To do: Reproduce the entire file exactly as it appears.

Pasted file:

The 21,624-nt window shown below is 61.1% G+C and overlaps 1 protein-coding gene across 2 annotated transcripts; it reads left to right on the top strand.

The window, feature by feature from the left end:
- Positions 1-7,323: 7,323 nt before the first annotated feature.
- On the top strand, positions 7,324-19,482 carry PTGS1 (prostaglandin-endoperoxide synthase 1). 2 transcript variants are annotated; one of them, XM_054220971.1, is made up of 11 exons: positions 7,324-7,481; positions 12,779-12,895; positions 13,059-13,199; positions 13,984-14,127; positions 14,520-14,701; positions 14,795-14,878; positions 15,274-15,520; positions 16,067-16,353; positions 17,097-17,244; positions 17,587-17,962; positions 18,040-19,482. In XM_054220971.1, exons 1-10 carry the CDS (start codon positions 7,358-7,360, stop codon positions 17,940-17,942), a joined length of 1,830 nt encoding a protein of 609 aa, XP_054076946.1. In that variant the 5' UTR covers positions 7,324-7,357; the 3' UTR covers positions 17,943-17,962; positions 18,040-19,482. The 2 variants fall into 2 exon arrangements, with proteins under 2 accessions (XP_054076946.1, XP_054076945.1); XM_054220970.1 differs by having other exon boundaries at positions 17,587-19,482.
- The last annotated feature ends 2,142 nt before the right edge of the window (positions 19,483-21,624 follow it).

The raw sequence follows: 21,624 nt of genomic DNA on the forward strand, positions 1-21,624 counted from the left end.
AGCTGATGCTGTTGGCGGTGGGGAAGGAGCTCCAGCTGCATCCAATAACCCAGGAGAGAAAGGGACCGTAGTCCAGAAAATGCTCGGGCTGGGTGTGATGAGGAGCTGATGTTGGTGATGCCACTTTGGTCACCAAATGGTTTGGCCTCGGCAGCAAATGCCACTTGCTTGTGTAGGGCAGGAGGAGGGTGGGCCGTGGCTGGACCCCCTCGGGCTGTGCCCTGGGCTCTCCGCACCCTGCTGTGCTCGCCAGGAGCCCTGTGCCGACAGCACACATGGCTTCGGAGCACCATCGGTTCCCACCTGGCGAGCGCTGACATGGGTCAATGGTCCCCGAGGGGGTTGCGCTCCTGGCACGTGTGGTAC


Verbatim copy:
The 21,624-nt window shown below is 61.1% G+C and overlaps 1 protein-coding gene across 2 annotated transcripts; it reads left to right on the top strand.

The window, feature by feature from the left end:
- Positions 1-7,323: 7,323 nt before the first annotated feature.
- On the top strand, positions 7,324-19,482 carry PTGS1 (prostaglandin-endoperoxide synthase 1). 2 transcript variants are annotated; one of them, XM_054220971.1, is made up of 11 exons: positions 7,324-7,481; positions 12,779-12,895; positions 13,059-13,199; positions 13,984-14,127; positions 14,520-14,701; positions 14,795-14,878; positions 15,274-15,520; positions 16,067-16,353; positions 17,097-17,244; positions 17,587-17,962; positions 18,040-19,482. In XM_054220971.1, exons 1-10 carry the CDS (start codon positions 7,358-7,360, stop codon positions 17,940-17,942), a joined length of 1,830 nt encoding a protein of 609 aa, XP_054076946.1. In that variant the 5' UTR covers positions 7,324-7,357; the 3' UTR covers positions 17,943-17,962; positions 18,040-19,482. The 2 variants fall into 2 exon arrangements, with proteins under 2 accessions (XP_054076946.1, XP_054076945.1); XM_054220970.1 differs by having other exon boundaries at positions 17,587-19,482.
- The last annotated feature ends 2,142 nt before the right edge of the window (positions 19,483-21,624 follow it).

The raw sequence follows: 21,624 nt of genomic DNA on the forward strand, positions 1-21,624 counted from the left end.
AGCTGATGCTGTTGGCGGTGGGGAAGGAGCTCCAGCTGCATCCAATAACCCAGGAGAGAAAGGGACCGTAGTCCAGAAAATGCTCGGGCTGGGTGTGATGAGGAGCTGATGTTGGTGATGCCACTTTGGTCACCAAATGGTTTGGCCTCGGCAGCAAATGCCACTTGCTTGTGTAGGGCAGGAGGAGGGTGGGCCGTGGCTGGACCCCCTCGGGCTGTGCCCTGGGCTCTCCGCACCCTGCTGTGCTCGCCAGGAGCCCTGTGCCGACAGCACACATGGCTTCGGAGCACCATCGGTTCCCACCTGGCGAGCGCTGACATGGGTCAATGGTCCCCGAGGGGGTTGCGCTCCTGGCACGTGTGGTAC